Bash had been a defendant in his representative capacity as co-personal representative of the estate of Mrs. Evelyn Adlerman.
Status—The case is pending in the U.S. District Court for the District of Columbia.
The complete text of the January 17, 1979 memorandum and order of the district court is printed in the "Decisions" section o Court Proceedings and Actions of Vital Interest to the Congress March 31, 1979.
The complete text of the December 4, 1981 memorandum and order of the district court is printed in the “Decisions" section o this report at page 551. Benford v. American Broadcasting Companies, Inc.
Civil Action No. 79-2386 (D. Md.) and No. 81-452-CFX (U.S
Supreme Court) On November 23, 1979, George H. Benford, the state manager for Maryland for the American Family Life Assurance Company, file suit in the Circuit Court for Baltimore County against the Ameri can Broadcasting Companies, Inc. ("ABC"); Margaret Osmer, ar ABC employee; David Holton, the Chief Investigator for the Selec Committee on Aging of the U.S. House of Representatives; Kath leen Gardner, a Select Committee professional staff member; an Mrs. Isaac (Betty) Hamburger and Mrs. Lillan M. Teitelbaum, two special senior citizen investigators who worked for the Select Com mittee without pay. The three count complaint charged the defend ants with tortious and unconstitutional conduct arising from the Select Committee's investigation into abuses in the sale of healt! insurance to the elderly, and was based on a meeting arranged by the Congressional defendants at which Mr. Benford presented hi cancer insurance products to what he believed were officers o Maryland senior citizens groups. Unknown to Mr. Benford, the meeting was recorded by ABC, subsequently, portions of the tape were broadcast on the ABC Nightly News. After the meeting, the plaintiff learned that Congressional defendant Gardner, who had obtained employment with his agency and who had accompanied him to the meeting at defendant Hamburger's home, was actually an employee of the Select Committee, as was Chief Investigator Holton, who also attended the meeting.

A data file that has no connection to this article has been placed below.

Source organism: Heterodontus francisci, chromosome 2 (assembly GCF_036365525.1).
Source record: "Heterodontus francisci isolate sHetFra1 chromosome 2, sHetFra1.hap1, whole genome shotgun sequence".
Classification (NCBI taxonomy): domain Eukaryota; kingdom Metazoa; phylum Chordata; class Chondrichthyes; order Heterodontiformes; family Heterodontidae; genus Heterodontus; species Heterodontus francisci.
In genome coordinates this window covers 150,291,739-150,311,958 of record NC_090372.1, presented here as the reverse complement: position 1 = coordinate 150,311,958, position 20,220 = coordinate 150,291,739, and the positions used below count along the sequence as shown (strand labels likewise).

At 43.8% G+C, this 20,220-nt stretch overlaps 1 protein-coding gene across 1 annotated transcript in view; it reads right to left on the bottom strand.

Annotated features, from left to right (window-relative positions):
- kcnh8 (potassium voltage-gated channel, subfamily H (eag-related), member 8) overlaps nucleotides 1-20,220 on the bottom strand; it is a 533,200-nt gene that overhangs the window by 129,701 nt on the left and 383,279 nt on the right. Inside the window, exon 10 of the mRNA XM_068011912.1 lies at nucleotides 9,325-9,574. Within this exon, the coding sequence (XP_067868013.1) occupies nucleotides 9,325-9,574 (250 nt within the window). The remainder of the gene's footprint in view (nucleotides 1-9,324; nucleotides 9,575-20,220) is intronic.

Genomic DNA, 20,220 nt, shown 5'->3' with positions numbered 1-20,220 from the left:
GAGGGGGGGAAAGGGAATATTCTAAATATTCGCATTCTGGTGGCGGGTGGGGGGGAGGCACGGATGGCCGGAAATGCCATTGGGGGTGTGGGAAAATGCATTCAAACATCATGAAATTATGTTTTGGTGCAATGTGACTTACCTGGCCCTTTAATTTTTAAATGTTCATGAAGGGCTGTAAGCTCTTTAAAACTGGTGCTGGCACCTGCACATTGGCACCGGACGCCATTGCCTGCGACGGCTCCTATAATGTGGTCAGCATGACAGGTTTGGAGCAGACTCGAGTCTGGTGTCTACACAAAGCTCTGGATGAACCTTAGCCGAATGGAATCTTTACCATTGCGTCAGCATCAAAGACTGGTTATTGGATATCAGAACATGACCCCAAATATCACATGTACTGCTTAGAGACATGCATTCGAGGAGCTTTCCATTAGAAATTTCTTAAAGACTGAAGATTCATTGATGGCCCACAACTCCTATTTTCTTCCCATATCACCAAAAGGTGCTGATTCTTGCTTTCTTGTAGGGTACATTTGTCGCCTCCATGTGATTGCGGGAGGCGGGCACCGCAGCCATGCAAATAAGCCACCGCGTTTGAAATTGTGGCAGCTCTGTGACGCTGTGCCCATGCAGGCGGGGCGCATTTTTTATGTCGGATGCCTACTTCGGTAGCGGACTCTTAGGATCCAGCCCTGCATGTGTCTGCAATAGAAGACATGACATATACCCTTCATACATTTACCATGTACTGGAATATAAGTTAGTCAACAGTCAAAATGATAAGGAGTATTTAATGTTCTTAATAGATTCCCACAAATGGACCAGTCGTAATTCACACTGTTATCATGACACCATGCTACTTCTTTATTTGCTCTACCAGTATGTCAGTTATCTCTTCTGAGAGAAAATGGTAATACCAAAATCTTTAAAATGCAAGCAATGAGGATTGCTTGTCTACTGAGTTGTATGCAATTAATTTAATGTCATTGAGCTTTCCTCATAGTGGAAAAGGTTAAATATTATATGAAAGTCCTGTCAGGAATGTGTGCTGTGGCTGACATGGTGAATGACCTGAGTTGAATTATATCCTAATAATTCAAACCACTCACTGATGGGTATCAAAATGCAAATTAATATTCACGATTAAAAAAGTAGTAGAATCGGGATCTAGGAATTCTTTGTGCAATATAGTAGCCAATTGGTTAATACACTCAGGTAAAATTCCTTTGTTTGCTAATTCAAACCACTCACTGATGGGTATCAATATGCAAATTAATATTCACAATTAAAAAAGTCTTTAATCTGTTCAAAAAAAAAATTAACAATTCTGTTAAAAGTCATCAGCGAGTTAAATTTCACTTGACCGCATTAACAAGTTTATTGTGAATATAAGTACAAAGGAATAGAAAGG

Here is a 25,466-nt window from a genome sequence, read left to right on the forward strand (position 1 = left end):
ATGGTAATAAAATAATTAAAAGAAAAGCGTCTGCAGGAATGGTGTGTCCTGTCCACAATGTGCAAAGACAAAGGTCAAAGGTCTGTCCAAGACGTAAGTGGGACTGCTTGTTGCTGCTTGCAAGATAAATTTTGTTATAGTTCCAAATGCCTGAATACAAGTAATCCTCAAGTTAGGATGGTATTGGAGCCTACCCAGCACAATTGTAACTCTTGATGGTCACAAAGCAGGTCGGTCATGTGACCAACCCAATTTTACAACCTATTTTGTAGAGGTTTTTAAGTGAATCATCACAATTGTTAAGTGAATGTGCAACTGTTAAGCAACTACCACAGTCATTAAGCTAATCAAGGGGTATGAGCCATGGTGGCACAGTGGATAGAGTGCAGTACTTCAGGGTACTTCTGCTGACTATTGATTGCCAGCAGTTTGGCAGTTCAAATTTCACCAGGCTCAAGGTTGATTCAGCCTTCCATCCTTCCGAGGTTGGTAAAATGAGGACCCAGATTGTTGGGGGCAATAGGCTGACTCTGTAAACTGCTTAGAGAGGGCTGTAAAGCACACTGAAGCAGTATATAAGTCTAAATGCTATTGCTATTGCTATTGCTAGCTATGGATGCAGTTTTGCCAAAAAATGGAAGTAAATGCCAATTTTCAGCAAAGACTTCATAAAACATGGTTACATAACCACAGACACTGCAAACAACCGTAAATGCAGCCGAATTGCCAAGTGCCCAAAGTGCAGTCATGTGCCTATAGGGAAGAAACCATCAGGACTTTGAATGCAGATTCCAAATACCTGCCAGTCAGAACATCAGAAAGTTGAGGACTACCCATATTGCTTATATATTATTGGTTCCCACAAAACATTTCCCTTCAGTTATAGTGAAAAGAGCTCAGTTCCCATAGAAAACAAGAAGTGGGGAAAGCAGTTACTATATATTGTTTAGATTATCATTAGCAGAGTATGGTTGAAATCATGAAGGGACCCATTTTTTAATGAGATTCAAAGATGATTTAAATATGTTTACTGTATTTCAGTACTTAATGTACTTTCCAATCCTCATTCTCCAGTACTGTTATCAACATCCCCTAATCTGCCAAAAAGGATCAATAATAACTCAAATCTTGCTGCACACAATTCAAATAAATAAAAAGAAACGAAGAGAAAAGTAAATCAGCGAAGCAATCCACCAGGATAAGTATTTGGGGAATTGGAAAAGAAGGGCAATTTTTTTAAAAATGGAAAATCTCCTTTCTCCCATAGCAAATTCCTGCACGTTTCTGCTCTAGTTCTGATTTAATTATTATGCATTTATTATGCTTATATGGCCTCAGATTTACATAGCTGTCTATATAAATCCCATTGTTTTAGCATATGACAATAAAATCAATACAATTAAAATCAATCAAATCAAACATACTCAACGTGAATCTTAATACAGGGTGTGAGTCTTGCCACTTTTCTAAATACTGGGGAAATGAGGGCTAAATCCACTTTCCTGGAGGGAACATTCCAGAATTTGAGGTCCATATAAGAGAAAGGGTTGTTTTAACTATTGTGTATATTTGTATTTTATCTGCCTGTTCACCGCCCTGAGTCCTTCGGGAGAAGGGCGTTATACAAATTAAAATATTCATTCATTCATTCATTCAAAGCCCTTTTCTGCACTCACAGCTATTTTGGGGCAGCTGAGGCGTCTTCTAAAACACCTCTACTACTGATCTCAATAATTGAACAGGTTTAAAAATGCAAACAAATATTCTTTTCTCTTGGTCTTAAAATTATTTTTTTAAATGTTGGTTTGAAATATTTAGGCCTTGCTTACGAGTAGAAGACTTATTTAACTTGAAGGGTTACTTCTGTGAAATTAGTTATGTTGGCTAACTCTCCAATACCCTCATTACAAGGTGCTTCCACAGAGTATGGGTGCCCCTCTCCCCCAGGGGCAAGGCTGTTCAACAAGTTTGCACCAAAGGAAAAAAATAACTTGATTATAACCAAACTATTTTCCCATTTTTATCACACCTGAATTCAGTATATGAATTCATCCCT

Specifically, Count I of the complaint alleged a violation of the Maryland Wiretapping and Electronic Surveillance Act (Md. Cts. & Jud. Proc. Code Ann., $$ 10-401, et seq.); Count II alleged a violation of the Fourth and Fourteenth Amendments to the United States Constitution; and Count III alleged a violation of the common law of civil conspiracy in Maryland based on the commission of certain enumerated overt acts. The complaint sought $600,000 in compensatory damages and $12,000,000 in punitive damages ($200,000 and $4,000,000 respectively on each count).
On December 27, 1979, the Congressional defendants and ABC petitioned for removal of the action to Federal court pursuant to the Federal removal statute (28 U.S.C. § 1441(a)-(c)) and the Federal public official removal statute (28 U.S.C. § 1442(a) (1) and (4)). On January 10, 1980, the plaintiff filed a motion to remand the case to state court, contending that the constitutional violations alleged in Count II of the complaint were “collateral to, and entirely dependant (sic) upon,” the principal violation of the Maryland wiretapping statute alleged in Count I, and therefore could not provide the basis for Federal question jurisdiction. Further, the plaintiff argued, the Congressional defendants were not "officers of the United States or any agency thereof,” nor were they acting “under color of such office" as required by the Federal public official removal statute. Additionally, the plaintiff maintained that the case should be remanded to state court because defendant Betty Hamburger had invoked the jurisdiction of the state court to vacate a default judgment against her and therefore was precluded from petitioning for removal, and because defendant Margaret Osmer had not joined in the removal petition.